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Wednesday, January 5, 2011

News from the Front

@Lady Dragon

My Trial expired sometime more than a week ago. I bought 60 days of gametime to get me on my feet. After these 60 days, I plan to sustain myself on PLEX. I suggest you download the client and start a 14 day trial first, just to see if you enjoy it. If you do, abandon that account, start a new one and I'll give you the 21 day trial.

EVE Online has a Buddy System for recruitment. One player invites another player for a 21 day trial. If the new player buys gametime, the player who invited them gets a free 30 days of gametime. Not that I'm greedy or anything, but it's useful.

EVE Online is a deep game and I suggest you read up on the various faction's ships and traits.

Just pick whichever race you like the look of and fly over, I don't recommend Gallente, though. Also, I'm looking into getting permission from my corp leader to let you in, though most corps are paranoid. Spies and such. TenTonHammer has lots of good guides on EVE. Read through those, but the ship fitting guides are out of date.


EVE Online developers are quite in touch with their players. If you encounter trouble, you may petition for a GM and these petitions are usually answered within half an hour. GMs regularly play on the test server to help players test new features. Due to EVE's scale, the developers let players write news in character about major events.

EVE Online's players being mostly young adults (the average age of EVE Online players is 26) and the number of available items can lead to some rather absurd news stories being written deadpan and completely objectively.

Recent gems include these two. The first doesn't seem all that amazing. Runescape's equivalent of the first would be a dangerous clan war wherein players 9 players in 3rd Age dying and losing their stuff.

Thing is, EVE Online is serious business. To draw more players, CCP implemented a PLEX (Pilot's License EXtension) system for people who don't want to pay for it in real money. Real life rich people can buy PLEX, each card with 30 Days of gametime and each transaction consisting of 60 days, split into 2 cards. The cards are ingame items which can then be sold for 350 million isk each for players to redeem and add gametime.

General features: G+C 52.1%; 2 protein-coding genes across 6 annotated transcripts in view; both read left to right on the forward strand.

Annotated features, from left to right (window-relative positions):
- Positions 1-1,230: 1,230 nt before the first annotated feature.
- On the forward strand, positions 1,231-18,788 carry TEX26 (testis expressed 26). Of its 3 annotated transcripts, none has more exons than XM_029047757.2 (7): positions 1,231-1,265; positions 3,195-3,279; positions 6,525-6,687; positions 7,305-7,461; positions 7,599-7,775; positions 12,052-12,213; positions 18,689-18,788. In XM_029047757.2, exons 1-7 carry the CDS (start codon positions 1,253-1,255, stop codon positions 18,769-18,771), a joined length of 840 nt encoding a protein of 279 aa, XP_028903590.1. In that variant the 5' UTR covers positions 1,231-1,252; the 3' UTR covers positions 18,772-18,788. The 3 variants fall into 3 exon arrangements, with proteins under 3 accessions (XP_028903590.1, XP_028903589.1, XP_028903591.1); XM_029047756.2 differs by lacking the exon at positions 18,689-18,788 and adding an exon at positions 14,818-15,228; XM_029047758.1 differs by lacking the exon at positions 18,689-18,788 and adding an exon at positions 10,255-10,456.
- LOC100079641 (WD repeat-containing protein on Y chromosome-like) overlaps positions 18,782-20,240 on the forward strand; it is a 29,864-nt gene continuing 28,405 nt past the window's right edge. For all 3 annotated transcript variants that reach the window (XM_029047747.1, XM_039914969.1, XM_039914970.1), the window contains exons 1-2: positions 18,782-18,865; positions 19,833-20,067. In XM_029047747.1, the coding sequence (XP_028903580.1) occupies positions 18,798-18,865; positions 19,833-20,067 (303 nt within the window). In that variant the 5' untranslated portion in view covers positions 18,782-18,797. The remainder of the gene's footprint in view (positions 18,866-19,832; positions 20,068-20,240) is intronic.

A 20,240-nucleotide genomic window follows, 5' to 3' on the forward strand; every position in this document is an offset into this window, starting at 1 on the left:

Therefore, you can pay for your EVE habits with ingame currency if you don't like paying real cash. Though 350 million is a rather steep sum, and you can easily buy 6 fully fitted battlecruisers, but for kids with whiny parents, it's worth it.

Thing is, if you bought a single Titan using real money converted to PLEX and sold ingame, a Titan would set you back $12000.

See the connection between Serious Business and 9 exploding Titans? The second story speaks for itself. I for one applaud the alliance willing to supply its players with exotic dancers and booze. I only have a humble 20 exotic dancers to my name (long story). Short version? My long-term dreams for EVE Online are to fly a carrier loaded with at least 50 exotic dancers and go mining in a battleship.

The Noctis I bought in the last blog post has payed for itself and I reached 100 million isk for the first time last night. Even after losing a battlecruiser of 20 million and buying a Noctis for 54 million, my income is still perfectly steady.

Special thanks goes to a corpmate for buying me implants worth 30 million isk. I plugged them in and my training times have been drastically reduced, by up to 40%. Although he did threaten to hunt me down and destroy my ship if I tried to sell them. >.>

Regards, IVIilitarus

1 comment:

  1. Acknowledged. I'll be sure t'perform as you say after exam week.

    The Buddy Recruitment system reminds me very much of the referral system in other games and websites, though the rewards varies.

    Usually I do not decide on concepts such as races until the game is blatantly in view where I could absorb the actual vibes and auras of the game. Then I spend a good hour or so deciding.

    I lack the ability t'comprehend why this would be important, but the Amarr ships (namely the Abaddon) reminds me very much of the first StarCraft's Protoss Carriers. I'ven't yet played the second StarCraft, howe'er, just that Google images yielded very shiny-appearing Carriers. For all I know, you might not e'en be aware of StarCraft; though the release of StarCraft 2 may have popularised't t'a degree.

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